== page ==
In this brief animated video, GCA provides an introduction and overview to the GCA Cybersecurity Toolkit for Elections, explaining what the toolkit includes, and how it can benefit election offices.
The Global Cyber Alliance (GCA) has partnered with Craig Newmark Philanthropies and the Center for Internet Security to launch the GCA Cybersecurity Toolkit for Elections. This free online resource is available worldwide and offers actionable guidance and tools with clear directions to combat the increasing volume of cyberattacks to help promote free and fair elections. You can access the full press release here.
NEW YORK, June 25, 2019 – Today, the Global Cyber Alliance (GCA), in partnership with Craig Newmark Philanthropies and the Center for Internet Security,® Inc. (CIS®), announces a FREE toolkit aimed at providing election authorities with additional easy-to-use solutions that will help mitigate the most common risks to free and fair elections.
What is the GCA Cybersecurity Toolkit for Elections, and who is it for? Learn this, along with everything else you need to know about the toolkit. Just download the one-page overview document for details.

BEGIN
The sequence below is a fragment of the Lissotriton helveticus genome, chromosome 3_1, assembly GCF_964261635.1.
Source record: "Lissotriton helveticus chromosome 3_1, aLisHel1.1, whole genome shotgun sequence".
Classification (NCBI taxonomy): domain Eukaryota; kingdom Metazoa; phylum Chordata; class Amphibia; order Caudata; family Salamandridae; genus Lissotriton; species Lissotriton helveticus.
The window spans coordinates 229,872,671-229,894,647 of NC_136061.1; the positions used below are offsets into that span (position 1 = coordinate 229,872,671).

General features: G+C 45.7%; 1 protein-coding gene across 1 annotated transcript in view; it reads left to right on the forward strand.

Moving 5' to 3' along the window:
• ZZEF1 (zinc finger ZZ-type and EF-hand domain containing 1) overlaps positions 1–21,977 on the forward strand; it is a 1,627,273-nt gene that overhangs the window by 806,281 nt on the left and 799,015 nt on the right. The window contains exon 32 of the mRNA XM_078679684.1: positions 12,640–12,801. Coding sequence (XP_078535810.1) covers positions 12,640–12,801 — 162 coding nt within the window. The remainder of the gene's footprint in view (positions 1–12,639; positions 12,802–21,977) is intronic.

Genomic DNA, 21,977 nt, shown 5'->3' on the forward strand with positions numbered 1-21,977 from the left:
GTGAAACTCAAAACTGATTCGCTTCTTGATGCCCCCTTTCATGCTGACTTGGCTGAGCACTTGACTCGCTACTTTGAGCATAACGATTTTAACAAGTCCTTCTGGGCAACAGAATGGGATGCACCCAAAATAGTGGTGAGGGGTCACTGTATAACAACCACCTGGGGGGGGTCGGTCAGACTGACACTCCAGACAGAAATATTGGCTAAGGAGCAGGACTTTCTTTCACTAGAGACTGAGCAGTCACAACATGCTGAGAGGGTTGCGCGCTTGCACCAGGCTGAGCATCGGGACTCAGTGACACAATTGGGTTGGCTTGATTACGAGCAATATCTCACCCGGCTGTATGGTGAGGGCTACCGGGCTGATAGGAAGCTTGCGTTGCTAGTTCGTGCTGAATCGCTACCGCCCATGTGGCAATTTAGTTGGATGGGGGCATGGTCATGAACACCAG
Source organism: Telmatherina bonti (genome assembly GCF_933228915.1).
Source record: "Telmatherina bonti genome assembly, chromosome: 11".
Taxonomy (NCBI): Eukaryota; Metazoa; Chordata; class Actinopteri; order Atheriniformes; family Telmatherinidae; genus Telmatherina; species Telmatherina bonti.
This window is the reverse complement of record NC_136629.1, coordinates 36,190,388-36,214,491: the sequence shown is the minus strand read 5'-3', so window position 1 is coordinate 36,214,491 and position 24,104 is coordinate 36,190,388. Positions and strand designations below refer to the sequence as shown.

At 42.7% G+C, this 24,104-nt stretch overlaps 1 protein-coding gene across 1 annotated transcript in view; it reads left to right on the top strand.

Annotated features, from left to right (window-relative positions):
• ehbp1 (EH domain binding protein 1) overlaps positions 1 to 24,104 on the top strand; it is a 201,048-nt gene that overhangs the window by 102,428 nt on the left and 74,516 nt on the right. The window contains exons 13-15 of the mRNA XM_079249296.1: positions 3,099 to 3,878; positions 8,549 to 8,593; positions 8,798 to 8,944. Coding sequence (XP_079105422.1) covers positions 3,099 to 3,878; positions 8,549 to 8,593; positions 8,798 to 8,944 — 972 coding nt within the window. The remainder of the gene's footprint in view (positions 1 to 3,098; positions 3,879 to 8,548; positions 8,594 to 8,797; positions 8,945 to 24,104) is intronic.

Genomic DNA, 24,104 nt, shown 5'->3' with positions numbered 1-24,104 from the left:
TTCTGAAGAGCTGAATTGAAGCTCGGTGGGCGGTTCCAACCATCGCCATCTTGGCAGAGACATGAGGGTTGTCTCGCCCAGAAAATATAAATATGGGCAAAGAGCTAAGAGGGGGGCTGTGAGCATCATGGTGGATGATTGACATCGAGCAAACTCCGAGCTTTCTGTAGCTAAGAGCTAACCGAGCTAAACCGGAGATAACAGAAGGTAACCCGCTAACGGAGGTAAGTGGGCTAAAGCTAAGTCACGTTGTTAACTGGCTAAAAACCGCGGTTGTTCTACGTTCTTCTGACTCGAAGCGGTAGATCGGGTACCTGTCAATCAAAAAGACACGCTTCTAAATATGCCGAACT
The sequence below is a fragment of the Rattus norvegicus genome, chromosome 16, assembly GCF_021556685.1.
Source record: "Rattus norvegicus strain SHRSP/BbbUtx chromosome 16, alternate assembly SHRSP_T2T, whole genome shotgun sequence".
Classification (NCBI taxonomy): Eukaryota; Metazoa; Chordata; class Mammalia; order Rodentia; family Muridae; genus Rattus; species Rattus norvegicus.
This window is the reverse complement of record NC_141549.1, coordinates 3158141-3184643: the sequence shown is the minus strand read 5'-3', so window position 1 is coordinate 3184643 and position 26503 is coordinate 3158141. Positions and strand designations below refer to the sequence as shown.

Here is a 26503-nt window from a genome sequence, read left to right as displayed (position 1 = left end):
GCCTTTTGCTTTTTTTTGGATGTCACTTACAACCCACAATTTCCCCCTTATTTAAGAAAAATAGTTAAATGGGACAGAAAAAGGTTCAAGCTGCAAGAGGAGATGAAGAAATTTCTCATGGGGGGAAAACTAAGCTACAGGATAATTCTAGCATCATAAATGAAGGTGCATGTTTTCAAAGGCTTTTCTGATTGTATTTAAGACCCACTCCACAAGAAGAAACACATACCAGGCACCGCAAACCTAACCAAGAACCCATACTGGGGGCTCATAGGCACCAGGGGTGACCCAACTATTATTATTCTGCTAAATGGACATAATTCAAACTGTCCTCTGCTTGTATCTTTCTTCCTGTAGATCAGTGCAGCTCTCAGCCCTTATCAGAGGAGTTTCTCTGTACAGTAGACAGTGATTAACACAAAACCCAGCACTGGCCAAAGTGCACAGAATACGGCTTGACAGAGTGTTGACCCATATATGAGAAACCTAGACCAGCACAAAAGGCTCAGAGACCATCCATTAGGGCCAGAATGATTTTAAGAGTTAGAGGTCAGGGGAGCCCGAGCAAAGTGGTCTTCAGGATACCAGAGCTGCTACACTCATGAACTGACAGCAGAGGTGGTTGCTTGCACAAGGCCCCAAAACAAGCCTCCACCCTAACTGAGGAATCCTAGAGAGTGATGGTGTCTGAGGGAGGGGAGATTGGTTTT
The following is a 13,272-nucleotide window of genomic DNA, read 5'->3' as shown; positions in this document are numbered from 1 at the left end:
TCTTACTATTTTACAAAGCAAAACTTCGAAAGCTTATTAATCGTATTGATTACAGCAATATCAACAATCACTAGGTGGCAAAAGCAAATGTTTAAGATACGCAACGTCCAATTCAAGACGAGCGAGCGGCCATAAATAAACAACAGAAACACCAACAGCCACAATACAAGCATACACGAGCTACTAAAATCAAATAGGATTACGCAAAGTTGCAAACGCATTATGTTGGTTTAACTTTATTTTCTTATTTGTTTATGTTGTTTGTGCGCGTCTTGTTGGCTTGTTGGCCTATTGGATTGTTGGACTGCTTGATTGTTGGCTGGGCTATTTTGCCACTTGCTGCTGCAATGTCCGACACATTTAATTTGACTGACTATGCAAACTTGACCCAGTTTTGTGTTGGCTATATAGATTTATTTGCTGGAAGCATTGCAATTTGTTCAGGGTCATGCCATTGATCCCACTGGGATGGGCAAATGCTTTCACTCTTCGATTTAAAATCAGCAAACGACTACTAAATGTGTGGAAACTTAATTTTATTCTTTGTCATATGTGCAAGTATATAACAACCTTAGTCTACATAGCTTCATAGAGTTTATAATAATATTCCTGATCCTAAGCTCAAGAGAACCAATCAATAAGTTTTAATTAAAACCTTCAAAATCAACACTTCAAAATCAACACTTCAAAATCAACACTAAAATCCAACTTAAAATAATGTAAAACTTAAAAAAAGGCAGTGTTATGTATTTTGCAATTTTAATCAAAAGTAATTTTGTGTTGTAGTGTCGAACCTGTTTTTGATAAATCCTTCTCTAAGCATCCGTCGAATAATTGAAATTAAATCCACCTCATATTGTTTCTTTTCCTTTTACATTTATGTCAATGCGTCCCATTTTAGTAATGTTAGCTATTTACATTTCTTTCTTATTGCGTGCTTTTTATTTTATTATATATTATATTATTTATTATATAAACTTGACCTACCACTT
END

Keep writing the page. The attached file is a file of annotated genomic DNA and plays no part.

Logo files with or without “elections”
The GCA Cybersecurity Toolkit for Elections is an intuitive online resource for free and effective tools that election offices can use to make an immediate impact on reducing cyber risk. Sponsored by Craig Newmark Philanthropies and created by the Global Cyber Alliance, the GCA Cybersecurity Toolkit for Elections features tools that address the Center for Internet Security Controls (CIS Controls). These fundamental security controls enable election offices to significantly reduce the cyber risks to help promote free and fair elections. Learn more at gcatoolkit.org/elections.
“Time” defines the approximate time it will take to implement the tool, including installation and setup. Based on your system and experience, the time may be longer or shorter than the time estimated.
Requires minimal technical knowledge to complete setup. Users with little-to-no familiarity with computer systems will still easily be able to implement Level 1 tools.
Requires basic technical understanding of operating systems and settings controls. Users with a basic understanding will be able to easily implement Level 2 tools.
Requires an intermediate level of understanding to implement. Users will need an intermediate understanding of computer systems and code languages.
Requires advanced levels of understanding of computer systems, settings and code languages. Users will need experience with advanced system configurations.